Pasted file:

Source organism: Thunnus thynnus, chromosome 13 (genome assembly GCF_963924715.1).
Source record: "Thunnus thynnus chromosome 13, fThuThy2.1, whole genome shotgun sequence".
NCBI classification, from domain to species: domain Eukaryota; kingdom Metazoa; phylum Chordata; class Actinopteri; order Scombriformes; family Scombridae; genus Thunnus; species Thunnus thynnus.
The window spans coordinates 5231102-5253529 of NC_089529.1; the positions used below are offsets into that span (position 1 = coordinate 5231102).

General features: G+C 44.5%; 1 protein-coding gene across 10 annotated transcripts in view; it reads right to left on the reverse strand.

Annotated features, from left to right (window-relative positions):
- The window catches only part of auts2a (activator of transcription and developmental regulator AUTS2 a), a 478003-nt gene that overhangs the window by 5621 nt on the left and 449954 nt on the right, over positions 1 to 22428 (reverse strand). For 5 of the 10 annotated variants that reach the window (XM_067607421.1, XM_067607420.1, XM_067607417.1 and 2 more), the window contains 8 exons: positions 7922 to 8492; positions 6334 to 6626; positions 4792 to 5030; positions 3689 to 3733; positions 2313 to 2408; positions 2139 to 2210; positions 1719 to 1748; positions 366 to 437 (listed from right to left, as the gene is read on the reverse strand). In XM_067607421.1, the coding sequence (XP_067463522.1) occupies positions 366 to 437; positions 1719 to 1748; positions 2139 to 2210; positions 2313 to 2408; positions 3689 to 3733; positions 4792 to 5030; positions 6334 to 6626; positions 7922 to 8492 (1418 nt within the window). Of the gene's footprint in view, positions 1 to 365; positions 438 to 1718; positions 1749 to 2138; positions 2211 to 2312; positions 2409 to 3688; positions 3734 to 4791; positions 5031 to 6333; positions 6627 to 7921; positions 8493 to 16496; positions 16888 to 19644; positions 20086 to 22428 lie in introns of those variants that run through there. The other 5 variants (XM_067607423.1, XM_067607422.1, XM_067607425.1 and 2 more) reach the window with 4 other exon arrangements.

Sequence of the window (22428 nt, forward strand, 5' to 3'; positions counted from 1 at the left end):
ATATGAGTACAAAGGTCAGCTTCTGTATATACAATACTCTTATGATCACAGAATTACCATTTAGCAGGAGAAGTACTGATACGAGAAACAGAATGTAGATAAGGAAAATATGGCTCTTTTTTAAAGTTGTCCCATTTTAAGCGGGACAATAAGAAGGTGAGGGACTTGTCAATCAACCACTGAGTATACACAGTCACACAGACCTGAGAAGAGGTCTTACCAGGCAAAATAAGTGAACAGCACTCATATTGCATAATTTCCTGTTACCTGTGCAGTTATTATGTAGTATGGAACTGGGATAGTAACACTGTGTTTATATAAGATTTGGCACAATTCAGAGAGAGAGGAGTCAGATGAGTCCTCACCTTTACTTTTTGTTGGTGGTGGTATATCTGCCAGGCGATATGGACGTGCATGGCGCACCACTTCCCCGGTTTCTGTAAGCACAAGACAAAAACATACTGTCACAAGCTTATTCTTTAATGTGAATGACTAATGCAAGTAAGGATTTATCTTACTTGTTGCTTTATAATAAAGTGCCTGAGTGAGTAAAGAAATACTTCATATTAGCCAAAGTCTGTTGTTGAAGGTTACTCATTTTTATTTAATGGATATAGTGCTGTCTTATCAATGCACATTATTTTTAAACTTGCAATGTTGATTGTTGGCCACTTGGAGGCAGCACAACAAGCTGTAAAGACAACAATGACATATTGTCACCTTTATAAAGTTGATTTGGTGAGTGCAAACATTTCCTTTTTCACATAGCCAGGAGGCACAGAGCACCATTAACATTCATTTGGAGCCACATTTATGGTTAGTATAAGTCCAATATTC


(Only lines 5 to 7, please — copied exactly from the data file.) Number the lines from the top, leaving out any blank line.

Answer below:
General features: G+C 44.5%; 1 protein-coding gene across 10 annotated transcripts in view; it reads right to left on the reverse strand.

Annotated features, from left to right (window-relative positions):
- The window catches only part of auts2a (activator of transcription and developmental regulator AUTS2 a), a 478003-nt gene that overhangs the window by 5621 nt on the left and 449954 nt on the right, over positions 1 to 22428 (reverse strand). For 5 of the 10 annotated variants that reach the window (XM_067607421.1, XM_067607420.1, XM_067607417.1 and 2 more), the window contains 8 exons: positions 7922 to 8492; positions 6334 to 6626; positions 4792 to 5030; positions 3689 to 3733; positions 2313 to 2408; positions 2139 to 2210; positions 1719 to 1748; positions 366 to 437 (listed from right to left, as the gene is read on the reverse strand). In XM_067607421.1, the coding sequence (XP_067463522.1) occupies positions 366 to 437; positions 1719 to 1748; positions 2139 to 2210; positions 2313 to 2408; positions 3689 to 3733; positions 4792 to 5030; positions 6334 to 6626; positions 7922 to 8492 (1418 nt within the window). Of the gene's footprint in view, positions 1 to 365; positions 438 to 1718; positions 1749 to 2138; positions 2211 to 2312; positions 2409 to 3688; positions 3734 to 4791; positions 5031 to 6333; positions 6627 to 7921; positions 8493 to 16496; positions 16888 to 19644; positions 20086 to 22428 lie in introns of those variants that run through there. The other 5 variants (XM_067607423.1, XM_067607422.1, XM_067607425.1 and 2 more) reach the window with 4 other exon arrangements.